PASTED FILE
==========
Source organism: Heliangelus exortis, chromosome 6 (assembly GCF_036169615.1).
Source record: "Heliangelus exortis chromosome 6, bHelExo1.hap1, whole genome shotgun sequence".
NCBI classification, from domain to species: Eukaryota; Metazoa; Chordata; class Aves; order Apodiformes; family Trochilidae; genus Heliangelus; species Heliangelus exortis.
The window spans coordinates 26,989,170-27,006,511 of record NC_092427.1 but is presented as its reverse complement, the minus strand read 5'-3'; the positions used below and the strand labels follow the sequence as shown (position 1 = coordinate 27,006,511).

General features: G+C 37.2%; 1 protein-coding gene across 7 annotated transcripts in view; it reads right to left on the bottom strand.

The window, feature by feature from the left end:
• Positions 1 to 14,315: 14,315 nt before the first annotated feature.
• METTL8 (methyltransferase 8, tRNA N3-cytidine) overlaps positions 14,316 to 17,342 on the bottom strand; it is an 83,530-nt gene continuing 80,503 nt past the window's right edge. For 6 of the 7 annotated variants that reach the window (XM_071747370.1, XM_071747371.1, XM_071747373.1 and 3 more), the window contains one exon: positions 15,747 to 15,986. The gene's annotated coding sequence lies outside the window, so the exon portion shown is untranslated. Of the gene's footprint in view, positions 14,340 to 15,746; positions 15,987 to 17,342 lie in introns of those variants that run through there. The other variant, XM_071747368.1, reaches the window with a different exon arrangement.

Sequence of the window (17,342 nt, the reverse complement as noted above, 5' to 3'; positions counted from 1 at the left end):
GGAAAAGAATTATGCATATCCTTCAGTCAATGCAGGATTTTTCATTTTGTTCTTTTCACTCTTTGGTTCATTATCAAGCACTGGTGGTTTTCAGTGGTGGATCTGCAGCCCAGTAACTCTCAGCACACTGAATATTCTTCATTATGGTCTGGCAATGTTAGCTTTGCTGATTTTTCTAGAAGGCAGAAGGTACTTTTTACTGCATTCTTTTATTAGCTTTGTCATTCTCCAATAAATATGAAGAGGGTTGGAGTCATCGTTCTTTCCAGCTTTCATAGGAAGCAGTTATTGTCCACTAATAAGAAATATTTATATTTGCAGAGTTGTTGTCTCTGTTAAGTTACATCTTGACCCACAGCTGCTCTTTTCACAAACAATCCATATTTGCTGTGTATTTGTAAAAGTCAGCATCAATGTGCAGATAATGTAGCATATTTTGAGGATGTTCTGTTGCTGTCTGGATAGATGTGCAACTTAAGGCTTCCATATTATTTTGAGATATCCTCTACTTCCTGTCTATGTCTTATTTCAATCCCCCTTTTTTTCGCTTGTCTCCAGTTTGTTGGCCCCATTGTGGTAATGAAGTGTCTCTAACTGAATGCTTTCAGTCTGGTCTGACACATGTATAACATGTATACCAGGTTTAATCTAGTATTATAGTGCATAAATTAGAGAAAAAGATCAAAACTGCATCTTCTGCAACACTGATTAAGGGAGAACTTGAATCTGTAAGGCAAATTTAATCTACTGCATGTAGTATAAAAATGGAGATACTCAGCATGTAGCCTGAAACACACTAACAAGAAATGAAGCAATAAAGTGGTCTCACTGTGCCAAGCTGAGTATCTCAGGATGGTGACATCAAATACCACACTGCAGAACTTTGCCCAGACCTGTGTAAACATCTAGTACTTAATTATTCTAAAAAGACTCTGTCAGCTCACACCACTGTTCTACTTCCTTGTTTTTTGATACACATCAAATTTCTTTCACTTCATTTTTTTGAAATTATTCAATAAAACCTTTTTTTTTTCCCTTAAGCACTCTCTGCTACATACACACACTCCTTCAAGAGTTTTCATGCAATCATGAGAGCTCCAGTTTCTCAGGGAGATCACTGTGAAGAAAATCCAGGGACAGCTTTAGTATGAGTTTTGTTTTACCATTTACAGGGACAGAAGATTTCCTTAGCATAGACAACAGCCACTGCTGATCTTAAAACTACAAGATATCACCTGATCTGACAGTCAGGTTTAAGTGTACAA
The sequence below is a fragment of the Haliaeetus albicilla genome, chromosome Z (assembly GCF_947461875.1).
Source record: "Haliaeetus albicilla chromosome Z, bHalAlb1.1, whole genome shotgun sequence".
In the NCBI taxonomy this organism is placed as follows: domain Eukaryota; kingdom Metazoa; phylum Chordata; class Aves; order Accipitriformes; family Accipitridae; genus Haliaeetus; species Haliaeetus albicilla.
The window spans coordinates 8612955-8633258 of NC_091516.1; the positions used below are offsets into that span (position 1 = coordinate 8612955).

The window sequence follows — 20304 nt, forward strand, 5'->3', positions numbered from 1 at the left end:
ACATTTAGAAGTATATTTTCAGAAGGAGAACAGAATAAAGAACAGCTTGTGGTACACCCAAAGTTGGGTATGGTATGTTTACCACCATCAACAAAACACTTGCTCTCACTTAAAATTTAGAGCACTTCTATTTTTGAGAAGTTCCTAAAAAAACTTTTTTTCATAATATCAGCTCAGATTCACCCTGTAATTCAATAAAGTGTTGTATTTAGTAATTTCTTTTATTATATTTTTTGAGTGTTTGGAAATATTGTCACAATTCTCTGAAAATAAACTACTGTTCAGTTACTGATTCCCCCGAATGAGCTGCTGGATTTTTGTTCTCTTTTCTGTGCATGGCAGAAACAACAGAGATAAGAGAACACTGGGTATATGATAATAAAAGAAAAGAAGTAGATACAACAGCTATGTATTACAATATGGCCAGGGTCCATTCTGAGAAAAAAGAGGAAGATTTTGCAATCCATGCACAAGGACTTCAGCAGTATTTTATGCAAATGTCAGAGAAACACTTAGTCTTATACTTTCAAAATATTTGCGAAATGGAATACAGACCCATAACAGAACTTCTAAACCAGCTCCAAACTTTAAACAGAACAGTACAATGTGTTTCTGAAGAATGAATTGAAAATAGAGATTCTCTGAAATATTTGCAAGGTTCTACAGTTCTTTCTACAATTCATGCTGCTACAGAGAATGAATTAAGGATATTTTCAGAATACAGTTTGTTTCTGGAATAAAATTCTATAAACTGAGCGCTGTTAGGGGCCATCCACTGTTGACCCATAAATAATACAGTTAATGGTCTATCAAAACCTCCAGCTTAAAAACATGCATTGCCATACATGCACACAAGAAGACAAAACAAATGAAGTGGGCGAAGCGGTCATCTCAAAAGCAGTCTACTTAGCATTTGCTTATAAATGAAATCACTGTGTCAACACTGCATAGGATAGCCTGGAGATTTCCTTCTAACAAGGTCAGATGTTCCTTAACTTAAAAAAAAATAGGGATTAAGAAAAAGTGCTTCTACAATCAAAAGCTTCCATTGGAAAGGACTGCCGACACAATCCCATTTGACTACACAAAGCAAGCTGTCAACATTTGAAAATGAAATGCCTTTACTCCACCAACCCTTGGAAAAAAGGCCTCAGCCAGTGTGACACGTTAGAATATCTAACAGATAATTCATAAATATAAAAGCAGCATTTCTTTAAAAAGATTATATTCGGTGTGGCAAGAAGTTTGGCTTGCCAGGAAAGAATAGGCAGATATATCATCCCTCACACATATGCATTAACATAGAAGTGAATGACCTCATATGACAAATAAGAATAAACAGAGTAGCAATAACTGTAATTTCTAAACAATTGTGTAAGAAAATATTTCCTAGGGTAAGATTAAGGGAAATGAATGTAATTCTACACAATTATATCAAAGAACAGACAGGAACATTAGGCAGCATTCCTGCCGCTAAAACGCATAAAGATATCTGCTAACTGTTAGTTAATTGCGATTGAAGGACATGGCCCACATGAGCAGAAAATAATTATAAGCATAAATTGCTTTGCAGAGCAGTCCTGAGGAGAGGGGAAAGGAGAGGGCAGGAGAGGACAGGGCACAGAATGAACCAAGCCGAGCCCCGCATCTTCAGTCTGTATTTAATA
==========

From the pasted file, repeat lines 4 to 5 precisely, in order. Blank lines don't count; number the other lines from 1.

The window spans coordinates 26,989,170-27,006,511 of record NC_092427.1 but is presented as its reverse complement, the minus strand read 5'-3'; the positions used below and the strand labels follow the sequence as shown (position 1 = coordinate 27,006,511).

General features: G+C 37.2%; 1 protein-coding gene across 7 annotated transcripts in view; it reads right to left on the bottom strand.